5 April

1504 death of Thomas James, Bishop of Dol

1723 death of Johann Bernhard Fischer von Erlach
1730 birth of Seroux d'Agincourt (1870)
1739 birth of of Antoine François Peyre
1793 George Washinton approves Dr. William Thornton's plan for the Capitol at Washinton, D.C.

Piranesi’s Campo Marzio: from beginning to end
1998.04.05     3777 5398d 5998g

patterning, New Dexterity, etc.
1998.04.05     4017l

Re: rammed into an envelope
2000.04.05 11:55     3716d 4415

(not just) Steve's (but all our) envelope
2000.04.05 12:09     4415

overall, one very Piranesian daze
2000.04.05     e2607 5300

Piranesian daze - otherwise eyes
2000.04.05     5300

Re: art as architecture as art
2002.04.05 11:18     3700 3747d

2008.04.05 10:32     3333v 3727f 3728i 3741b 3770r 3794c
2008.04.05 14:05     3333v 3741b
2008.04.05 16:49     3333v 3741b 3770r

5 April
2013.04.05 12:42     3302q 3735c 3741c

What's your favorite piece of architecture?
2015.04.05 09:49     3310n 4012q 4013 4013o 4016n 4016v

BIG   EuropaCity   Paris

OMA   RFK Stadium-Armory Campus Masterplan Concepts   Washington DC

2000.04.05 11:55
Re: rammed into an envelope
In bringing up the corporeal morphology 'metaphor', I was just voicing up what I believe is the so far dominant way the inside-inside of architecture is now 'imagined' (if you will). Understanding the 'puzzle', I then see the opportunity to focus of the 'other than' corporeal morphology 'metaphor' which the 'mechanics' of architecture engenders itself. Moreover, it is very easy for me to now imagine such further investigations and 'implementations' as a very real architectural evolution.
Another 'popular' dominant comes to mind as well. The inside space of architecture/buildings seems to be an ever increasing premium in terms of how habitable structures are designed, and this high valuation of the priority of (unencumbered?) space may be another real reason that the "mechanics" are most times given the absolute minimum of space and exposure. Again, I'm only suggesting an answer to the puzzle, and not denouncing 'mechanics' as having a truly viable role in the architecture of our time.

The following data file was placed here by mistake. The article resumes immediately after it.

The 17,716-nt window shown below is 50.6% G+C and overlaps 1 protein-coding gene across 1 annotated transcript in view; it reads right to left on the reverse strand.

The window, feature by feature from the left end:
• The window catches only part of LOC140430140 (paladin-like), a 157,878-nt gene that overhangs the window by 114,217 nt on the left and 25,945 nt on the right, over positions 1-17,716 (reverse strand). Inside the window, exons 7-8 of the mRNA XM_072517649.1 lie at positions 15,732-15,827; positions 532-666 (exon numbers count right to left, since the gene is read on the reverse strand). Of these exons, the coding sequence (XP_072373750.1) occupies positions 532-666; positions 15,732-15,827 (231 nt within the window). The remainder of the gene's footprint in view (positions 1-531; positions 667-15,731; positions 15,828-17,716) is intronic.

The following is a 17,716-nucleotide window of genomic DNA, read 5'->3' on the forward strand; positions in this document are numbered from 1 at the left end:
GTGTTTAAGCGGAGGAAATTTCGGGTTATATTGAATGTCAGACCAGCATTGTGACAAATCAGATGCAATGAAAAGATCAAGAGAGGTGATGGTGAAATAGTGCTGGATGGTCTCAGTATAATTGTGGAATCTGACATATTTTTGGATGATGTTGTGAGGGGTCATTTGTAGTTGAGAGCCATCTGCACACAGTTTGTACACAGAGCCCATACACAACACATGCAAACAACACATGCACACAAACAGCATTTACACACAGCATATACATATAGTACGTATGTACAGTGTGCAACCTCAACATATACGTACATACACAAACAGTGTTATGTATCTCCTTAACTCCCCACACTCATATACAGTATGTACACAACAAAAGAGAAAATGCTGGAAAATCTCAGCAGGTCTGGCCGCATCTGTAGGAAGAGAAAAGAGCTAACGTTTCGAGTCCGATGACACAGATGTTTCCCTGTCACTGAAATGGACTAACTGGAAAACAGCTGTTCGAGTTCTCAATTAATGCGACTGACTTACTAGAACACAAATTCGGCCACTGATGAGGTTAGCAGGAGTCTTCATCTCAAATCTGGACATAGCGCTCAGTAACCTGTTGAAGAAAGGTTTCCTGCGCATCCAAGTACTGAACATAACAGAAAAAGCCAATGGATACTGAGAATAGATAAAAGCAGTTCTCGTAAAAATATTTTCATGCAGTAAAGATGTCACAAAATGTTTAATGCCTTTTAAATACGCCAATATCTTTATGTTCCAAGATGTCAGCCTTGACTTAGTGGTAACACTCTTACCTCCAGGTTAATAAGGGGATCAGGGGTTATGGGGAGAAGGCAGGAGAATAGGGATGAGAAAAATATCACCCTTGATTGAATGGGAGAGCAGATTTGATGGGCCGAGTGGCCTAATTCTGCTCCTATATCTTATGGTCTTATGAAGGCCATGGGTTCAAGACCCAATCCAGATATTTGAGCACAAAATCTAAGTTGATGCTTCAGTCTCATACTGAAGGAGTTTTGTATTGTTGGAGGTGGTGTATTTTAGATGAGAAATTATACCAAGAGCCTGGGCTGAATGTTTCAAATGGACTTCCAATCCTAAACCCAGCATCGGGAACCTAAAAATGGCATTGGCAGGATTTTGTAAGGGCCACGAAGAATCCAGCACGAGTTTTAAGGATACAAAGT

2002.04.05 11:18
Re: art as architecture as art
Lately, I've become very interested in architecture that has moved (from place to place). For example, the 17th century style Japanese (Philosophers) House in Philadelphia's Fairmount Park was created/built in post W.W.II Japan, then shipped to NYC for exhibition at MoMA, and then found its way to Philadelphia, which is probably where it will from now on remain. The house is constructed of a fairly rare Japanese cedar, and the recent installation of a new cedar roof cost something like 1.6 million dollars. You could say that this building represents a real someplace else (or at least is literally composed of things from someplace else), but what it probably more truly represents is its own journey as literally moving (i.e., non-static) architecture.

07040501 PMA model with flat columns
07040502 5233 Arbor Street within the Philadelphia Museum of Art model   2166i21

2008.04.05 10:32
Page 68 of Privacy and Publicity: Modern Architecture as Mass Media is loaded, and the dyslexical error therein provides a spark capable of igniting an explosion. More truth may in fact lie with the notion that the attributes of memory and remembrance are indeed interchangably fluid rather than strictly opposed. Le Corbusier's 'doctoring' of photography (as discussed in the chapter after page 68) even seems to be a perfect example of the interchangable fluidity of memory and remembrance.
--Balloon and Prick: Modern Reading as Virtual Architecture, (forthcoming).
currently on my 'book table':
Privacy and Publicity: Modern Architecture as Mass Media
The Limits of Interpretation
The Changing Light at Sandover
The Architecture of Humanism: A Study in the History of Taste
The Fifties
The Rise of Scientific Philosophy
Promises, Promises: Essays on Psychoanalysis and Literature
Difference & Repetition
Man and Time
The Anaesthetics of Architecture
The Diaries of Paul Klee
Edmund Husserl's Origin of Geometry: An Introduction
"The Boudoir in The Expanded Field"
The Production of Space
Art in America,
April 2008
Artforum, April 2008
51N4E space producers
Shrinking Cities
Festival Architecture
Future City: Experiment and Utopia in Architecture
Yves Brunier, Landscape Architect

...perhaps a sign of being neither student nor architect; sondern etwas anderes.

2008.04.05 14:05
It may be well worth noting that the publication of S,M,L,XL closely coincides with the dawn of the easily-browsable/easily-publishable hypersized internet. Ends and beginnings are both extreme situations.

2008.04.05 16:49
S,M,L,XL is indeed a kind of "browsable" book that predates the internet in its breadth, and, for me at least, has stimulated publishing via the internet.
As far as I'm concerned, the internet makes "creating a fixed/fluid, massive, all-encapsulating text" even more possible.

2013.04.05 12:42
5 April
For a few of weeks now, I've been of the opinion that The Autopoiesis of Architecture would have been a much better book if it had been written and composed like S,M,L,XL.

16040501   OMA   RFK Stadium-Armory Campus Masterplan Concepts   Washington DC

17040501 Philadelphia Museum of Art ignudi pediment flat columns cracks etant donnes 5233 plans models   2142i18   b
17040502 Cut & Paste Museum plan site plan in register with PMA Parkway Interpolation   2386i07

18040501   BIG   EuropaCity   Paris

20040501   iiq08 model   2348i34




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